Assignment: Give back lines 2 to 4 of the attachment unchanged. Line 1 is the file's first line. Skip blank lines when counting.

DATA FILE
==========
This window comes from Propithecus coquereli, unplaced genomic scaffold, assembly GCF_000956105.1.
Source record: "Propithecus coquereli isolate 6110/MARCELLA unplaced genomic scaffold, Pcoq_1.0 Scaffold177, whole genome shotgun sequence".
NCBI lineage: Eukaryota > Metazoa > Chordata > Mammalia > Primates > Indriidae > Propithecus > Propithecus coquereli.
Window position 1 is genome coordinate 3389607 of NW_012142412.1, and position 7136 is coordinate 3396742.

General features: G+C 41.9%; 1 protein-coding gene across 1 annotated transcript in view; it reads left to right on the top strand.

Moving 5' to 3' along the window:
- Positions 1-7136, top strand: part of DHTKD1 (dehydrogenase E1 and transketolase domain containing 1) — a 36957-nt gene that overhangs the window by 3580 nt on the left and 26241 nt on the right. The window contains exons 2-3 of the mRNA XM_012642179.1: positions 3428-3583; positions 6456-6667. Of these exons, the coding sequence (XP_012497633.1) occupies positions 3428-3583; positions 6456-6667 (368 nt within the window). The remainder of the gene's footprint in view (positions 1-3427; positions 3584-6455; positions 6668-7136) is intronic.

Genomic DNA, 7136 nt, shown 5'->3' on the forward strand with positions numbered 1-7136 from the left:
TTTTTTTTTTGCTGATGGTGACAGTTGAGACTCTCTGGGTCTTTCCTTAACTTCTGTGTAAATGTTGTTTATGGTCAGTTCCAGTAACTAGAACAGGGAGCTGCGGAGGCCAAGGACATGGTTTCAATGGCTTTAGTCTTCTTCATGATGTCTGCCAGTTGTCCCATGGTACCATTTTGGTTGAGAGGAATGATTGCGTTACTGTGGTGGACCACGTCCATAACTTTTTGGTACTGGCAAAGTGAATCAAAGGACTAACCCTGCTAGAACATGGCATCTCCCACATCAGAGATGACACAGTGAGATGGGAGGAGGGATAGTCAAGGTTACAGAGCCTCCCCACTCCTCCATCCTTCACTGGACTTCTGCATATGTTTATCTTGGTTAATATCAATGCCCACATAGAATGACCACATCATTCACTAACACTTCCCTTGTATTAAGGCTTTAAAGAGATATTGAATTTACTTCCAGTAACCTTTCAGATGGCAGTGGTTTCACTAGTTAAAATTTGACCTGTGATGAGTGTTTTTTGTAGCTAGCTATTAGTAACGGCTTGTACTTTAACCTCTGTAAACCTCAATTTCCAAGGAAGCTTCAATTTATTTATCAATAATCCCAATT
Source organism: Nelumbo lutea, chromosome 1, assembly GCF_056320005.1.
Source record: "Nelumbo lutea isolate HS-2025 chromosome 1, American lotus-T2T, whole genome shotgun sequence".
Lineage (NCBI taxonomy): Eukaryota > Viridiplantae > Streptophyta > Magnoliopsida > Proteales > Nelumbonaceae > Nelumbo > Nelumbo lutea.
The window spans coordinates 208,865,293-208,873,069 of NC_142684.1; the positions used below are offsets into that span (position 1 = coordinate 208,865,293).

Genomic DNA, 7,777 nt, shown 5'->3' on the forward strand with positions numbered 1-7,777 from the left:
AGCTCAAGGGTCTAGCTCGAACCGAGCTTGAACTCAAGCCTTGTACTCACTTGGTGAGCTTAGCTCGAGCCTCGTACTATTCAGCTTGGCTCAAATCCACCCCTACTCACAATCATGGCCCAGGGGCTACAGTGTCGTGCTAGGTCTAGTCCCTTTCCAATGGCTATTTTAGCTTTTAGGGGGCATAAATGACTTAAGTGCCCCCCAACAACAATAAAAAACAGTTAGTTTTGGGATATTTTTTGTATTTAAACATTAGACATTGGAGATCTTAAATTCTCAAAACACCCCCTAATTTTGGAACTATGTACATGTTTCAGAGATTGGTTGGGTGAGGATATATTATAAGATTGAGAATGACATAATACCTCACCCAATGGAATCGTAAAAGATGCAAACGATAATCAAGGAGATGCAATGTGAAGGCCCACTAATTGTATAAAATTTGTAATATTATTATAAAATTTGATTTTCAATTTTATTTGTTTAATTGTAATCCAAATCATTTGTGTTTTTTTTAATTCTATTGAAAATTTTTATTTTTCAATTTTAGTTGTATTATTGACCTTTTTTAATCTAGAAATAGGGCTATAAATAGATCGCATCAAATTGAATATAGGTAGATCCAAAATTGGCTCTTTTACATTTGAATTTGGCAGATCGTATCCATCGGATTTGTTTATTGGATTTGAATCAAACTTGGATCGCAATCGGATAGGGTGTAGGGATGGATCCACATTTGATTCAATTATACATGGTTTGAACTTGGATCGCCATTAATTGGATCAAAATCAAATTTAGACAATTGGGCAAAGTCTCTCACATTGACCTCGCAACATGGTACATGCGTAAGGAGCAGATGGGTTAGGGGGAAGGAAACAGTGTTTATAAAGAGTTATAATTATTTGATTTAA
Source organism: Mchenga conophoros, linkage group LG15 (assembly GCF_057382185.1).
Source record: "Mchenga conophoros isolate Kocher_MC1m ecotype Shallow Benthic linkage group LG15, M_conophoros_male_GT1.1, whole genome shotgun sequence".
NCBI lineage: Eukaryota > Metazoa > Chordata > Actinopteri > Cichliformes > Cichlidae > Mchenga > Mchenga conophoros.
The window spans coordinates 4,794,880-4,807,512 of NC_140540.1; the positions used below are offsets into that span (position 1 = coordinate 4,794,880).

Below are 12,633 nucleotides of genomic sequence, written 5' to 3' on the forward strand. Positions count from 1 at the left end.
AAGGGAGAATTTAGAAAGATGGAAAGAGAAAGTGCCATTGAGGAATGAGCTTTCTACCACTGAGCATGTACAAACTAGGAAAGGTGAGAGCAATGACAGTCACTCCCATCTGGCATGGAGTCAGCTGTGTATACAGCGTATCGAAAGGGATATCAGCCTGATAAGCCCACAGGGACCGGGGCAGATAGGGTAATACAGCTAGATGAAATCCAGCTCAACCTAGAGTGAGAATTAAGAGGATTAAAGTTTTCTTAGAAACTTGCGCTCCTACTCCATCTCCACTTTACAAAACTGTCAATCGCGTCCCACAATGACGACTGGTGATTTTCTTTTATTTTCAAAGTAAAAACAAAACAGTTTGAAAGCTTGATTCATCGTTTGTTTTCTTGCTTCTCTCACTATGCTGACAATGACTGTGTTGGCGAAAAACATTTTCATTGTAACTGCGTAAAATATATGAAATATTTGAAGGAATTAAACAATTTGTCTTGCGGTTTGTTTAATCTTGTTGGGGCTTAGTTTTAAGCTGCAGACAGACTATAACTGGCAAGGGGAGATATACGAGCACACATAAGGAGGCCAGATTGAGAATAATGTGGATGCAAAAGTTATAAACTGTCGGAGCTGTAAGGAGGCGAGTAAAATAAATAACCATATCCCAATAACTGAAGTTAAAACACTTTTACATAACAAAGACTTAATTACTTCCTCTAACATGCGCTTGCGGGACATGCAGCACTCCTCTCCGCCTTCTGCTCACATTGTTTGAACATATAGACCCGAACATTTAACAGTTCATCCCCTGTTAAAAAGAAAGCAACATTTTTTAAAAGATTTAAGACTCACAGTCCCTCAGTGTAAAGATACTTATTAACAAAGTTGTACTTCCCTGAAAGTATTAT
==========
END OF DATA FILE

Source record: "Propithecus coquereli isolate 6110/MARCELLA unplaced genomic scaffold, Pcoq_1.0 Scaffold177, whole genome shotgun sequence".
NCBI lineage: Eukaryota > Metazoa > Chordata > Mammalia > Primates > Indriidae > Propithecus > Propithecus coquereli.
Window position 1 is genome coordinate 3389607 of NW_012142412.1, and position 7136 is coordinate 3396742.